Abyssinia is in fact considered by the Catholic Church as a land of mission, although it partly depends on the Holy Congregation ” pro Ecclesia orientali “, instead of Propaganda. It is divided into five large circumscriptions, one of which constitutes the Apostolic Vicariate of Eritrea. There are also the two apostolic vicariates of Abyssinia, one founded by Mons. De Jacobis with residence in Ali Tienà and entrusted to the Lazarists; the other of the Galla, founded by Card. Massaia with residence in Harar, entrusted to the Capuchins. The apostolic prefecture of Djibouti is also entrusted to the same order, which, although named after a residence located outside the Ethiopian territory, administers the an ancient mission of British Somalia which for some years has been located in Abyssinian Somalia. Another ecclesiastical district is the Apostolic Prefecture of Caffa administered by the missionaries of the Consolata of Turin, who have Saio in Wolleggà as their main residence.It is established in western Abyssinia, in that part of the country that borders with Anglo-Egyptian Sudan and with the English colonies of Uganda and Kenya.
Military. – The army of the Ethiopian empire is composed of the armed forces of the sovereign (army of the Crown) and the corps of troops of the individual chiefs and feudatars. In case of mobilization, these corps of troops of the Ras, etc., must group themselves around the army of the Crown and thus form an army under the orders of the head of state, the bond of vassalage becoming concrete in the acceptance of the single military command. Of course, the speed and efficiency of mobilization depend on the sovereign’s prestige over his individual vassals. The sum of the armed forces of the sovereign and the leaders, in peacetime, is approximately estimated today at about 400,000 men. However, the Ethiopian army should not be evaluated with the same criteria as a European army. For Ethiopia military, please check militarynous.com.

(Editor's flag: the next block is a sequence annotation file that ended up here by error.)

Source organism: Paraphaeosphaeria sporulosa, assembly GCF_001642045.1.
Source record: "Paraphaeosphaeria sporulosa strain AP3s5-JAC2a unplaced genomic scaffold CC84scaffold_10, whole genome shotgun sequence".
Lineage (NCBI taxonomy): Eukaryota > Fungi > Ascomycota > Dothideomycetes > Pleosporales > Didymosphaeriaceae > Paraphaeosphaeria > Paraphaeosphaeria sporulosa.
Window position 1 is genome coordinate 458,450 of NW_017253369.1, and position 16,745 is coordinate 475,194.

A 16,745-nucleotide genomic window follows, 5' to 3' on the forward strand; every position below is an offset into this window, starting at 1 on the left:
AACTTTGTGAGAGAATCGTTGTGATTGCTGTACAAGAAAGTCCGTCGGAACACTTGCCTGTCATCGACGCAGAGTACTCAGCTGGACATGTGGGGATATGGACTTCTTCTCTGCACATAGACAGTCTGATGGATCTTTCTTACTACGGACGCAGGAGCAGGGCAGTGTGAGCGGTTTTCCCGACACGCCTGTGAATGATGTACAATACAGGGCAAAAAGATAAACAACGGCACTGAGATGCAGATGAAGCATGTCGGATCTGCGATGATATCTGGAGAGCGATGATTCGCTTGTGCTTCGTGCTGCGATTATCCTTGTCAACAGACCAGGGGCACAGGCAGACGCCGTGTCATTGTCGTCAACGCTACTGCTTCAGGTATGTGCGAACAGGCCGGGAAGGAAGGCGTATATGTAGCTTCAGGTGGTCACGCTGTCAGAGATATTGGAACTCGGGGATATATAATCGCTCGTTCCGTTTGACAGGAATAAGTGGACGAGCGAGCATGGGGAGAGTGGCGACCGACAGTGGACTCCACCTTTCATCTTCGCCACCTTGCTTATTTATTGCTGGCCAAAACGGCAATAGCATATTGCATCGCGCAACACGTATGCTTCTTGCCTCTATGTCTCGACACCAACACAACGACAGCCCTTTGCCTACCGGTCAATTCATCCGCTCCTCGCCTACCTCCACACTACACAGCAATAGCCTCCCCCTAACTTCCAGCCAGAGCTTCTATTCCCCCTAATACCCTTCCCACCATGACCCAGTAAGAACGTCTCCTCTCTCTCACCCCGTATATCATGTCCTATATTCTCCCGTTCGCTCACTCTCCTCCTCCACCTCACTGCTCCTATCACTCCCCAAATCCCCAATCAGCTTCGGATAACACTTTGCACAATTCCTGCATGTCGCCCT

The current armament is not homogeneous: it consists almost exclusively of rifles of various models; the artillery – also due to the roughness of the ground – is relatively scarce; quite numerous machine guns. Since 1929, Ethiopia has had an aviation squadron with French and Italian aircraft and mainly French personnel.
The military colonization system restored, after its conquests, by Menelik II (see above) has given back to some corps of the Crown army a political function towards the alien peoples subjected to Abyssinia, a function that the army had already had centuries ago in the territory of the Abyssinian kingdom north of the Blue Nile and Hawash. The army still remains the main unitary force of the Ethiopian Empire and the life of Ethiopia is linked to it, as the history of the attempts made, from ancient times to today, by foreign people or local leaders, to to assert its dominion over individual zones through territorial occupations that have always remained without any practical effect as long as the Crown army remained intact, even if pushed back into remote areas.
Today the emperor’s guard has had European uniforms and instructions and a Belgian military mission is located for this purpose in Addis Ababa. The corps of troops of the leaders, on the other hand, have traditional Abyssinian training and technique.